Conquistador (16th century)

Conquistador (16th century)

Spanish conquerors owed their success to their armor and firearms.



conquistador, explorer, Cortés, New Spain, colony, Balboa, Pizarro, Spanish, conqueror, geographic discoveries, hidalgo, South America, Central America, expedition, 16th century, Portuguese, 17th century, indigenous people, modern history, feudal, history

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  • What does the word 'conquistador' mean?
  • Which nation made the word 'conquistador' well-known?
  • Which was not characteristic of the conquistadors?
  • Who was NOT one of the conquistadors?
  • Members of which social group became conquistadors in large numbers?
  • Why did the conquistadors travel to the New World?
  • Which empire was conquered by Francisco Pizarro?
  • Which empire was conquered by Hernan Cortes?
  • What did the conquistadors owe their military dominance to?
  • When was the Aztec Empire conquered by the Spanish?
  • When was the Inca Empire conquered by the Spanish?
  • What was the status of the territories conquered by the Conquistadors?
  • Which area was the furthest from Spain?
  • Which river could the Spanish Conquistadors see?
  • Which river could 16th-century Spanish Conquistadors NOT see?
  • Is it true that 90% of the indigenous population of the Americas perished in the 16th century?
  • What was the main cause of so many deaths among the indigenous population of the Americas in the 16th century?
  • Which factor did not contribute to the success of the Conquistadors?
  • Who did the natives think the Conquistadors, arriving on horseback, were?
  • What was NOT one of the weapons used by Conquistadors?
  • What material was most of the weapons of the Conquistadors made of?
  • Who drew the line dividing the Spanish and Portuguese spheres of influence?
  • Is it true that Central and South American natives were unfamiliar with horses?
  • Where did Spanish Conquistadors NOT occupy territories in the 16th century?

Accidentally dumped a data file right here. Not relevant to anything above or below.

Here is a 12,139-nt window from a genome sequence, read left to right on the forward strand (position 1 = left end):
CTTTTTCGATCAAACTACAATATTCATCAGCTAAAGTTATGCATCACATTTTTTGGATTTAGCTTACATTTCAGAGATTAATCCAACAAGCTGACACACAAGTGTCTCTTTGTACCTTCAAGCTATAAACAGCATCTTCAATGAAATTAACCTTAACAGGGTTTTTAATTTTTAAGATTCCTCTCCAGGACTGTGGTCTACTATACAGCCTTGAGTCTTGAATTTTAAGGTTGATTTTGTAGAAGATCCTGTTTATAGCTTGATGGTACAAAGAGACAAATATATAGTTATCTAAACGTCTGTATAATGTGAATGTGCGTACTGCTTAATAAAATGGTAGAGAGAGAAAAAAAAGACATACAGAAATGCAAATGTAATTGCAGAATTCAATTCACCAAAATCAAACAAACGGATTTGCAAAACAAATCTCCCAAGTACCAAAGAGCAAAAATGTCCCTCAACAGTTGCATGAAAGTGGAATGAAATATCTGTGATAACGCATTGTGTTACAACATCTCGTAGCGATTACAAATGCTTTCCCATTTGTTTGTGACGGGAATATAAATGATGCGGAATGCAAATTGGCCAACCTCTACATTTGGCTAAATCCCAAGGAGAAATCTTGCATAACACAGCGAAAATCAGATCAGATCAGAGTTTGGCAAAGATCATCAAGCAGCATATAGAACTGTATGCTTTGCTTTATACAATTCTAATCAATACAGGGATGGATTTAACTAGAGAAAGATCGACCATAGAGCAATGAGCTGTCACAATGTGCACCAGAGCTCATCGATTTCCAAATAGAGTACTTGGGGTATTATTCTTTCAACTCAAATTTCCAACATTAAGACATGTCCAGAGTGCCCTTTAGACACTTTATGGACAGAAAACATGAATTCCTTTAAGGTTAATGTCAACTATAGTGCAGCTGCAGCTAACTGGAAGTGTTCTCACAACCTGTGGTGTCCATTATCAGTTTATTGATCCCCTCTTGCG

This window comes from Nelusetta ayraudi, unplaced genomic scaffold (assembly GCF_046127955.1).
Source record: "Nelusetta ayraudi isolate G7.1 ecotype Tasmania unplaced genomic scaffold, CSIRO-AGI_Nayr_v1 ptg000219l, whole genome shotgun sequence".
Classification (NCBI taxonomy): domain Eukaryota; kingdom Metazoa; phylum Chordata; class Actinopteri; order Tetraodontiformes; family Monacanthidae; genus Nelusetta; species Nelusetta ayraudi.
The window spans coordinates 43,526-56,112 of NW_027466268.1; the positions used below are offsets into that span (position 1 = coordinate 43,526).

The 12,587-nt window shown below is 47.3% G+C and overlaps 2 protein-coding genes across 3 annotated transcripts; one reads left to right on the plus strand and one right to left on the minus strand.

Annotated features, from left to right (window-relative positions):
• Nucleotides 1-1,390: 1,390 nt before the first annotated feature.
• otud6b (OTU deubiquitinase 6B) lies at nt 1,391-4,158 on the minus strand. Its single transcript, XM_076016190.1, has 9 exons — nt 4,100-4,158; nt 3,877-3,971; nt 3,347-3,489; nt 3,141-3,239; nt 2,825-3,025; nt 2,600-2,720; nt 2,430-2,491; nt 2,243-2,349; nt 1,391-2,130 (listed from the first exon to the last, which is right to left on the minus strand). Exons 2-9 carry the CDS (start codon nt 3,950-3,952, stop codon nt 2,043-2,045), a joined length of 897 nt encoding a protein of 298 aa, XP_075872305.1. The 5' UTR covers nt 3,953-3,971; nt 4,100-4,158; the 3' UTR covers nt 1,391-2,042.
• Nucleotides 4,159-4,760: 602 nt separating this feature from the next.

Spanish and Portuguese conquerors who participated in the colonisation of the American continent in the 16th and 17th centuries are called conquistadors.

Many of the conquistadors were poor nobles who were led to the New World by their quest for gold. Most of them were determined and ruthless, and were not afraid of bloodshed and vile methods. They killed not only the natives but often their own rivals. This is confirmed by the narratives of contemporary historians, such as Bartolomé de las Casas.

Hernán Cortés was a typical Spanish conquistador, born to a poor noble family in 1485. His father was an infantry captain, and through his mother, he was a relative of Francisco Pizarro, who later conquered the Inca Empire. His parents sent him to prepare for a career in law, but he did not like to study and dropped out of school. Even at a young age, he was described as arrogant and malevolent. He had his mind set on travelling to the New World, which he managed to do in 1504 when he shipped to the Caribbean island of Hispanola.

From that point on, his career rose sharply. He led the infamous expedition that destroyed the Aztec Empire between 1518 and 1520. His career and power reached its peak when King Charles V. appointed him governor of New Spain. Later, however, as it happened often in that era, he fell out of favour with the king and lost his power and wealth. He died in Seville in 1547.


  • helmet
  • armor
  • rapier
  • musket
  • spear

The Viceroyalty of New Spain

  • Tenochtitlan
  • Pacific Ocean
  • Gulf of Mexico
  • Caribbean Sea
  • Route of Cortes

In the late 15th century, Spain entered into competition with Portugal regarding the discoveries of new territories. The two countries used different methods to enforce their commercial interests: while the Portuguese applied relatively pacific measures, the Spanish resorted to violence. The bloody wars led to the establishment of the Viceroyalty of New Spain on the American continent, which became an integral territorial entity of the Spanish Empire. Later, the empire colonised regions on other continents too.

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